The Financial Times described the outcome as an ‘algoshambles.’  The algorithm was designed by the exam regulators, under governmental instruction, to replicate the national patterns of previous years.  Everyone involved was well-intentioned.  But the outcome was indeed a shambles: elite private schools were favoured; brilliant pupils from historically poorly-performing schools were automatically marked down; many pupils missed out on grades their track records had every reason to suggest they would achieve.  The national pattern was accurately replicated and the government’s aim apparently achieved; but at the cost of many cases of individual injustice.

Why talk of corruption in this context?  The reason is simple: this gives us an insight into what government by algorithm could look like, and it looks very similar to a corrupt autocracy.  Here are five corruption-flavoured take-aways from the UK’s A-level scandal which lead to that conclusion:

  1. Algorithms make government easier.  They work brilliantly for central planning and nationwide implementation of centralised policy.  Governments will therefore like them and want more of them.  They give governments more control.
  2. The blanket application of an algorithm, however well-intentioned, inevitably smooths out the nuance of individual cases; even though society is made up of individual citizens with individual circumstances, applying algorithms in such a way is a blunt but effective mechanism.
  3. Inequality can easily be worsened: it may be by accident rather than design, but very clearly, those who are already privileged or advantaged can see that significantly increased if the algorithm works only marginally in their favour.
  4. Transparency allows citizens whose lives are affected by algorithms to assess whether they are designed and applied fairly; whereas the absence of transparency leaves the victim helpless and with little recourse except through a complex, expensive (in time, and possibly money if legal challenges are involved) and soul-destroying process of appeals.
  5. Governments and agencies that use algorithms are, however, very reluctant to be transparent about them; in this case, an apparently deliberate secrecy.  And even being transparent may leave citizens confused as to how interpret or challenge an algorithm.

That all sounds as though we need good algorithms sensitively applied, not bad ones that have negative consequences.  But what – if anything – does this tell us about corruption?

One obvious thing to do when looking for abuses of power is to look at where power is concentrated.  In this case, very high levels of power (over final school exam results, potentially determining an entire career – especially if it makes the difference to being able to study medicine or going to a top university) were concentrated in the exam regulator.  Of course, that is the case in normal years, but in the Covid-19 situation, the regulator was not only deciding on exam results, but deciding on the basis of its own discretionary judgement, under governmental instruction, rather than marking an exam paper.  It was above the norm – a super-concentration of power accompanied by an absence of transparency and limited accountability (to the Minister whose policy was complicit in the shambles).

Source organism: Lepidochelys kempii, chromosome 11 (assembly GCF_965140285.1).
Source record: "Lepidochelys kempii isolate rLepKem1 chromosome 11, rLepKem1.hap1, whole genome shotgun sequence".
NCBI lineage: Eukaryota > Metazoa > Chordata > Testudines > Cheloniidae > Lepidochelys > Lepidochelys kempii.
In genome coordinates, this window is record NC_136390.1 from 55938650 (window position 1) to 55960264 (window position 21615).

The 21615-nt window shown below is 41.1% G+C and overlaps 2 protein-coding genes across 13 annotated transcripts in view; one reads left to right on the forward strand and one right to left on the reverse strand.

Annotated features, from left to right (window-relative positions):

This concentration of power created a severe problem – in part, because it also represented a transfer of power away from the student sitting an exam.  In other words, there was a big power gap through simultaneously taking away power from citizens and granting more power to the government.  Perhaps the most positive thing for the A-level students was that the shambles was so obvious that it was clear the algorithm’s findings had to be over-turned.  Around forty percent of pupils received grades from the algorithm that were lower than the teacher predictions that were eventually used. It is easy to envisage a scenario in which the impact was on perhaps five percent of the cohort, which could have been swept under the carpet.  And who knows what other algorithms are already in place, and already operating like this?

What is missing here with regard to standard definitions of corruption is the ‘abuse’ of the power and any ‘private gain’.  On the contrary, the exam regulator (and/or the relevant government minister) seems to have made a massive cock-up.

So this case may not be an example of corruption, but it should send a chilling warning.  Governments in mature democracies in advanced economies can play fast and loose with algorithms in areas that have a major impact on the lives of citizens.  We have now witnessed the enormous power of these algorithms.  Imagine what an abuse of such power would look like; and imagine the possibilities for private gain of an algorithm governing access to or exclusion from healthcare, finance, the best jobs, etc.  And note also that the culpable minister only performed his u-turn to by-pass the algorithm after sustained public and media pressure.